So, I woke up this morning and there was a fair amount of snow on the ground. And as I drove my wife to work, I notice that the roads we took, except for one small section all still had a fair amount of snow and ice on them. The snow plows had come, but was surprised out how much remained on the busy 9 in the morning roads. Also, it has been snowing for about 3 days now, and haven't noticed any salt or grit anywhere on the roads.

So I began to ask myself: "Do Norwegians not like to to salt and plow their roads either???"

I know we all use snow tires, but why is so much ice left on the roads?

Last edited by JeremyCastle; December 6th, 2011 at 02:02 PM. Reason: added a "but"
JeremyCastle no está en línea   Reply With Quote
Old December 6th, 2011, 01:56 PM   #1670
Kjello0
Registered User
 
Join Date: May 2009
Location: Trondheim
Posts: 394
Likes (Received): 70

Only the most important roads with the most traffic are salted. Salt has been criticized by many the recent years. When it's not icy, but just a layer of snow, salting the road makes the road condition worse. In addition it ruins the cars and the environment around the roads. Under half of the salt used stays in the road, and the rest ends up in the ditch. If they've just plow the road decently and regularly, most roads would be fine.
Kjello0 no está en línea   Reply With Quote
Old December 6th, 2011, 02:24 PM   #1671
JeremyCastle
Registered User
 
JeremyCastle's Avatar
 
Join Date: Dec 2007
Posts: 169
Likes (Received): 2

Quote:
Originally Posted by Kjello0 View Post
Only the most important roads with the most traffic are salted. Salt has been criticized by many the recent years. When it's not icy, but just a layer of snow, salting the road makes the road condition worse. In addition it ruins the cars and the environment around the roads. Under half of the salt used stays in the road, and the rest ends up in the ditch. If they've just plow the road decently and regularly, most roads would be fine.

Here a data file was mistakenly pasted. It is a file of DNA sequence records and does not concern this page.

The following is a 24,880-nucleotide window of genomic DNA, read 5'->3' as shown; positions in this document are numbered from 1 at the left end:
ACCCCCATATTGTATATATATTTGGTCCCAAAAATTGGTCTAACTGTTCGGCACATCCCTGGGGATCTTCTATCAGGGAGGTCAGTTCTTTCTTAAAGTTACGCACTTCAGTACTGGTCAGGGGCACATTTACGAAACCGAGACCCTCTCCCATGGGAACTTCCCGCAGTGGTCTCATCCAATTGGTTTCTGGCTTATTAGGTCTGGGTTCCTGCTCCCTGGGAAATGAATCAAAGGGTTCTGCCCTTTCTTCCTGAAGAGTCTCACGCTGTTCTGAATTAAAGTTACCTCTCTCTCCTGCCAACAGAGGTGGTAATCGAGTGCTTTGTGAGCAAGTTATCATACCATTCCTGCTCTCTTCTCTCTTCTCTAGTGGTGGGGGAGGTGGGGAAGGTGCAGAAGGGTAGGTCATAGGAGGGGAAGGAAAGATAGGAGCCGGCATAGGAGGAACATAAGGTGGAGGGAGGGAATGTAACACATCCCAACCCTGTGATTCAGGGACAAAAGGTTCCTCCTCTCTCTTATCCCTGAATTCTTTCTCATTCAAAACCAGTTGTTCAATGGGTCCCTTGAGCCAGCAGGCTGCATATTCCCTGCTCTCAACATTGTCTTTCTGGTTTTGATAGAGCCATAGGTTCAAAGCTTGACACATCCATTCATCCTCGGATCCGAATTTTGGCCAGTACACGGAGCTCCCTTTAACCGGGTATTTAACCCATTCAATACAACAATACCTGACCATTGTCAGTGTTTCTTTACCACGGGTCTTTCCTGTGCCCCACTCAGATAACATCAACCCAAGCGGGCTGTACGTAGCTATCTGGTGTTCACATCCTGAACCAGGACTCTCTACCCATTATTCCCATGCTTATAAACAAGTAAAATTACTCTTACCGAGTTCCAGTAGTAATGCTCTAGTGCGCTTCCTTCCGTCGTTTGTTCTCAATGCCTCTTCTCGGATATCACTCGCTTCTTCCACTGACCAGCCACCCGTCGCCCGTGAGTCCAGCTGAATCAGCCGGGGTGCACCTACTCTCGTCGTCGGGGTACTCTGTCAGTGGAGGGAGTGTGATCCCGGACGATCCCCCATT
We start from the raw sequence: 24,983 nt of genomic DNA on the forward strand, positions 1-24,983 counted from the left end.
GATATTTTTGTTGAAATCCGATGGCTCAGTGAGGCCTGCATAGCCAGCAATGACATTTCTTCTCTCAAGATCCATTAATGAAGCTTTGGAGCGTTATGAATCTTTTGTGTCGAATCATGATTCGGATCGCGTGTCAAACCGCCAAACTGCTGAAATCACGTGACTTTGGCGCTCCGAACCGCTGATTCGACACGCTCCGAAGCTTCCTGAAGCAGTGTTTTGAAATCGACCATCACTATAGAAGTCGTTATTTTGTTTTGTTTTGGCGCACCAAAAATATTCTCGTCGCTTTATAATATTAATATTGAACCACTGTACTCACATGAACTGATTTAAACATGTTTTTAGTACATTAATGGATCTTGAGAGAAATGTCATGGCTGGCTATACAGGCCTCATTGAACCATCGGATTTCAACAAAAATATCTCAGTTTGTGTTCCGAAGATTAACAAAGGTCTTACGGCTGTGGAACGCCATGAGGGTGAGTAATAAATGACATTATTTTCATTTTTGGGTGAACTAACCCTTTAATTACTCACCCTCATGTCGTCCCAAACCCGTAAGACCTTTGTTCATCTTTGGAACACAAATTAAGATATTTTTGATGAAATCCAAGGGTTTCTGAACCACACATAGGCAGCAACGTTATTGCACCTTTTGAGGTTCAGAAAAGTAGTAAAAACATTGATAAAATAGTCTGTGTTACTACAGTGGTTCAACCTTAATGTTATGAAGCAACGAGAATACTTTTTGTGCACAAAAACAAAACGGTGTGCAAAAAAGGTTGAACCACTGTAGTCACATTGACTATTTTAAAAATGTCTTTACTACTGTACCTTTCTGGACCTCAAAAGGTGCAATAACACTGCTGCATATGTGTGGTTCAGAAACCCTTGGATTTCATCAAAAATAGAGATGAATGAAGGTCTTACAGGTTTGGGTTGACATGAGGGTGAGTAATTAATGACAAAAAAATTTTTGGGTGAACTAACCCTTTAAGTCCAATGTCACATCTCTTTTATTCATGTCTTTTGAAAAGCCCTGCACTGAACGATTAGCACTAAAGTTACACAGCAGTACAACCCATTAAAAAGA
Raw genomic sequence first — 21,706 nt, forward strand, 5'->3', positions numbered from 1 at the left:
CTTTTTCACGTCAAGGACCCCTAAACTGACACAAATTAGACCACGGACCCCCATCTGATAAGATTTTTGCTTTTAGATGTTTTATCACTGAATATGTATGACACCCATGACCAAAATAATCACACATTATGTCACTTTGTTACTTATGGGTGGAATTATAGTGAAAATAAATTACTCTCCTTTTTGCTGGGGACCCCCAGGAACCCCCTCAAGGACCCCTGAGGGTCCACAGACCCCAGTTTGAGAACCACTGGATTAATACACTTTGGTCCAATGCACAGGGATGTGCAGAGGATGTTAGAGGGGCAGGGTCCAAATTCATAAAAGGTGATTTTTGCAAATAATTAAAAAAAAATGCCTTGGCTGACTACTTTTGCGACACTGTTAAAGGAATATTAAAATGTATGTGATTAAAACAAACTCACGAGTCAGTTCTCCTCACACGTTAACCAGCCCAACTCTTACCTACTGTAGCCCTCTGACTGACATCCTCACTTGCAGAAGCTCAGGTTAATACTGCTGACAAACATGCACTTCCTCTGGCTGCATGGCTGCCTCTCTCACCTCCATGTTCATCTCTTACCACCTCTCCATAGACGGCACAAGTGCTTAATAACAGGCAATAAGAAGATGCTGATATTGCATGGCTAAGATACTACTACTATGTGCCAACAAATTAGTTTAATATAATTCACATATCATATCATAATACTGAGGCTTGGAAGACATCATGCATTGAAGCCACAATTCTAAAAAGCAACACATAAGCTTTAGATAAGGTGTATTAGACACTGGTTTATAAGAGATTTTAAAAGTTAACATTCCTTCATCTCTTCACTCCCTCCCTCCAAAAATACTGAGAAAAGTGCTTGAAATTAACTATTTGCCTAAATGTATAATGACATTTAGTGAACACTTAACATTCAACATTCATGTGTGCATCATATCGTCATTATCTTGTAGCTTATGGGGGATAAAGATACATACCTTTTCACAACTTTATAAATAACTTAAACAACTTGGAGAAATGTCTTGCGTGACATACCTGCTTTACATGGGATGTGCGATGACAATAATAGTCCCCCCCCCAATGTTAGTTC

But salt doesn't have to be used. Why don't they consider alternatives to salt? Where I'm originally from, California, sand and tiny special rocks are used. Have alternatives been considered?

I do agree with you though, that in the UK, where hardly anyone has winter tires, they use WAY TOO much salt, hence the problem with rust on cars. I don't think rust is as a big of a problem here. But then again, can't drivers(here in Norway and other places), just periodically wash the underside of their cars to get rid of the salt?
JeremyCastle no está en línea   Reply With Quote
Old December 6th, 2011, 02:32 PM   #1672
ChrisZwolle
Road user
 
ChrisZwolle's Avatar
 
Join Date: May 2006
Location: Zwolle
Posts: 43,573
Likes (Received): 19366

Sand clogs the drainage systems.
ChrisZwolle está en línea ahora   Reply With Quote
Old December 6th, 2011, 04:05 PM   #1673
ElviS77
Registered User
 
Join Date: Aug 2007
Posts: 564
Likes (Received): 54

Quote:
Originally Posted by JeremyCastle View Post
But salt doesn't have to be used. Why don't they consider alternatives to salt? Where I'm originally from, California, sand and tiny special rocks are used. Have alternatives been considered?